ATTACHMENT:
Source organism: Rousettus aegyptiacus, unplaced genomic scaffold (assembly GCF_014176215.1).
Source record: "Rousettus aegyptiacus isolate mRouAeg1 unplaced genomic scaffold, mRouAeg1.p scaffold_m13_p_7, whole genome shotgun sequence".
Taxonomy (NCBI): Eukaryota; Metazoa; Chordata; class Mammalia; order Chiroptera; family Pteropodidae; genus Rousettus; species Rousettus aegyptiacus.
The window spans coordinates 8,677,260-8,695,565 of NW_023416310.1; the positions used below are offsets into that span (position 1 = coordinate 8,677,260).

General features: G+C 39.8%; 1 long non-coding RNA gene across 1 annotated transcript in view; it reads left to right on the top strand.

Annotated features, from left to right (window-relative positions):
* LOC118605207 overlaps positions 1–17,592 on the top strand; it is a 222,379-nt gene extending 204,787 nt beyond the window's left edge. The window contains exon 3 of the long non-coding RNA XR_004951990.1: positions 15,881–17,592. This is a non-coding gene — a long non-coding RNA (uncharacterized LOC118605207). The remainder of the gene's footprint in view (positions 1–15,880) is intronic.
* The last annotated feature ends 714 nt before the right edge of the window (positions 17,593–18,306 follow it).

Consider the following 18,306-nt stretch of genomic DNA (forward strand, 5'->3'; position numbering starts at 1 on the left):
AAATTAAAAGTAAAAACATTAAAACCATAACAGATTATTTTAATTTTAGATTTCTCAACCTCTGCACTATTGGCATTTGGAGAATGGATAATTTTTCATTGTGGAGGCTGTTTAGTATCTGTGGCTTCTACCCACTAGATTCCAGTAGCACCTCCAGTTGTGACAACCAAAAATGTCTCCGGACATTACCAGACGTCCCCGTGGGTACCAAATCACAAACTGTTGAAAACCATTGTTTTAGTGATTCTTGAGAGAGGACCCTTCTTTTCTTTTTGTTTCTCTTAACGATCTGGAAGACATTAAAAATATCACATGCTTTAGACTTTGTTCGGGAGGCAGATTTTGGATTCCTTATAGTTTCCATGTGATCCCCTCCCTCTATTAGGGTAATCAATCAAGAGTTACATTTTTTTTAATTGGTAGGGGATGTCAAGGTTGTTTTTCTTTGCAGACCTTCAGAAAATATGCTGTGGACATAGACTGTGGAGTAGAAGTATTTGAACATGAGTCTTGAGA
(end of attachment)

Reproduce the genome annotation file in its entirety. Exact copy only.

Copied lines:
Source organism: Rousettus aegyptiacus, unplaced genomic scaffold (assembly GCF_014176215.1).
Source record: "Rousettus aegyptiacus isolate mRouAeg1 unplaced genomic scaffold, mRouAeg1.p scaffold_m13_p_7, whole genome shotgun sequence".
Taxonomy (NCBI): Eukaryota; Metazoa; Chordata; class Mammalia; order Chiroptera; family Pteropodidae; genus Rousettus; species Rousettus aegyptiacus.
The window spans coordinates 8,677,260-8,695,565 of NW_023416310.1; the positions used below are offsets into that span (position 1 = coordinate 8,677,260).

General features: G+C 39.8%; 1 long non-coding RNA gene across 1 annotated transcript in view; it reads left to right on the top strand.

Annotated features, from left to right (window-relative positions):
* LOC118605207 overlaps positions 1–17,592 on the top strand; it is a 222,379-nt gene extending 204,787 nt beyond the window's left edge. The window contains exon 3 of the long non-coding RNA XR_004951990.1: positions 15,881–17,592. This is a non-coding gene — a long non-coding RNA (uncharacterized LOC118605207). The remainder of the gene's footprint in view (positions 1–15,880) is intronic.
* The last annotated feature ends 714 nt before the right edge of the window (positions 17,593–18,306 follow it).

Consider the following 18,306-nt stretch of genomic DNA (forward strand, 5'->3'; position numbering starts at 1 on the left):
AAATTAAAAGTAAAAACATTAAAACCATAACAGATTATTTTAATTTTAGATTTCTCAACCTCTGCACTATTGGCATTTGGAGAATGGATAATTTTTCATTGTGGAGGCTGTTTAGTATCTGTGGCTTCTACCCACTAGATTCCAGTAGCACCTCCAGTTGTGACAACCAAAAATGTCTCCGGACATTACCAGACGTCCCCGTGGGTACCAAATCACAAACTGTTGAAAACCATTGTTTTAGTGATTCTTGAGAGAGGACCCTTCTTTTCTTTTTGTTTCTCTTAACGATCTGGAAGACATTAAAAATATCACATGCTTTAGACTTTGTTCGGGAGGCAGATTTTGGATTCCTTATAGTTTCCATGTGATCCCCTCCCTCTATTAGGGTAATCAATCAAGAGTTACATTTTTTTTAATTGGTAGGGGATGTCAAGGTTGTTTTTCTTTGCAGACCTTCAGAAAATATGCTGTGGACATAGACTGTGGAGTAGAAGTATTTGAACATGAGTCTTGAGA